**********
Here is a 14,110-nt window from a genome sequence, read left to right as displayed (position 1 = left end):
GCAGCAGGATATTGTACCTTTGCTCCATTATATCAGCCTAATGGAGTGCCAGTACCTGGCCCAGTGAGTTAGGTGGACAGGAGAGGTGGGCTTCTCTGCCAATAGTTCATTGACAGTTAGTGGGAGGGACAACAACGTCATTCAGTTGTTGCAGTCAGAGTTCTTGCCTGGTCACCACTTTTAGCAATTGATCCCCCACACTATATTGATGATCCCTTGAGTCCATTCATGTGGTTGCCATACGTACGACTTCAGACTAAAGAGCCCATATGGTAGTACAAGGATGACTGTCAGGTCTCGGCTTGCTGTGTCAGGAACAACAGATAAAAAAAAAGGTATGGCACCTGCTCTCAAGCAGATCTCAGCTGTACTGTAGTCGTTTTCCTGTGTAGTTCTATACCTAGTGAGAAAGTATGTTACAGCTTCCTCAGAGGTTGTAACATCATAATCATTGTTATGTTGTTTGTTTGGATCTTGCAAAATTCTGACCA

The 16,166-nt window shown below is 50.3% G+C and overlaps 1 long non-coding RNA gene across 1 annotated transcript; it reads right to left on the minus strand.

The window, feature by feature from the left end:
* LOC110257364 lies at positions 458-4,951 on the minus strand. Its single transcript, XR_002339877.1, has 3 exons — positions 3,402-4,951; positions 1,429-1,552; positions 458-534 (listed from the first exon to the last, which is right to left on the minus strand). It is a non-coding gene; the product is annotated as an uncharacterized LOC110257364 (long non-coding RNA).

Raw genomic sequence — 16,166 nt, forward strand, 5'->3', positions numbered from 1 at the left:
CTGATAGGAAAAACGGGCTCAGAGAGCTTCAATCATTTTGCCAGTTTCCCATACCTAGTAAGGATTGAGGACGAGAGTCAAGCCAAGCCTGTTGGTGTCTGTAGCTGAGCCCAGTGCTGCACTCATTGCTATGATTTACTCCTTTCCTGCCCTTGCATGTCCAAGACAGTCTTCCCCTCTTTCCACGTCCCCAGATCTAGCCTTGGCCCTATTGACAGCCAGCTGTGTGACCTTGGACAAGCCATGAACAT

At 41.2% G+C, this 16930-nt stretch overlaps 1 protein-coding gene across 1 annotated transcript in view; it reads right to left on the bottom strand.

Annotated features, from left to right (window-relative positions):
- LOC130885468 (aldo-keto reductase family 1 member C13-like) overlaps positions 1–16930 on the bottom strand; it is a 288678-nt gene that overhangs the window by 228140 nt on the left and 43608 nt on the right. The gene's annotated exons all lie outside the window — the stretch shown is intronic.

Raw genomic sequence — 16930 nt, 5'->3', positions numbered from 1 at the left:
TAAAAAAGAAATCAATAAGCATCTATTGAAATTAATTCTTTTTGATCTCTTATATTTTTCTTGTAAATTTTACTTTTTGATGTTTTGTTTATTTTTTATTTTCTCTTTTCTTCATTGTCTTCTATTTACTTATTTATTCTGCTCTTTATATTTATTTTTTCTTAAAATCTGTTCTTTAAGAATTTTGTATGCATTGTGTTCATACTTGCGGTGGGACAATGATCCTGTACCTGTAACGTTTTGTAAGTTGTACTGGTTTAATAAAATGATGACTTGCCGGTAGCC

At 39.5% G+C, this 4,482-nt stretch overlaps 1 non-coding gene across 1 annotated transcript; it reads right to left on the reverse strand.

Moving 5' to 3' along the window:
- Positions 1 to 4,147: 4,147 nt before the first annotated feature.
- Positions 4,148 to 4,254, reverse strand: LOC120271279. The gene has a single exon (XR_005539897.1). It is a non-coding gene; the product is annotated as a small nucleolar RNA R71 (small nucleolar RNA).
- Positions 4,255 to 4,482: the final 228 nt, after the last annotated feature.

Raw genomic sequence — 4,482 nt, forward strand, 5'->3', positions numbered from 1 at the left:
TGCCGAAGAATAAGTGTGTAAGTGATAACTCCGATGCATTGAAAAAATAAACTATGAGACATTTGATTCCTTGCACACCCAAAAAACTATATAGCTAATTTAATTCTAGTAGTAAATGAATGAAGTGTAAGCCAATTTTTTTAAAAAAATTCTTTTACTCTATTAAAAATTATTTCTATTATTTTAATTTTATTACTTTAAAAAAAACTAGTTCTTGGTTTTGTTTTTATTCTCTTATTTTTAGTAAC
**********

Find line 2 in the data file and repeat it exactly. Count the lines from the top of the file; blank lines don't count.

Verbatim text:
GCAGCAGGATATTGTACCTTTGCTCCATTATATCAGCCTAATGGAGTGCCAGTACCTGGCCCAGTGAGTTAGGTGGACAGGAGAGGTGGGCTTCTCTGCCAATAGTTCATTGACAGTTAGTGGGAGGGACAACAACGTCATTCAGTTGTTGCAGTCAGAGTTCTTGCCTGGTCACCACTTTTAGCAATTGATCCCCCACACTATATTGATGATCCCTTGAGTCCATTCATGTGGTTGCCATACGTACGACTTCAGACTAAAGAGCCCATATGGTAGTACAAGGATGACTGTCAGGTCTCGGCTTGCTGTGTCAGGAACAACAGATAAAAAAAAAGGTATGGCACCTGCTCTCAAGCAGATCTCAGCTGTACTGTAGTCGTTTTCCTGTGTAGTTCTATACCTAGTGAGAAAGTATGTTACAGCTTCCTCAGAGGTTGTAACATCATAATCATTGTTATGTTGTTTGTTTGGATCTTGCAAAATTCTGACCA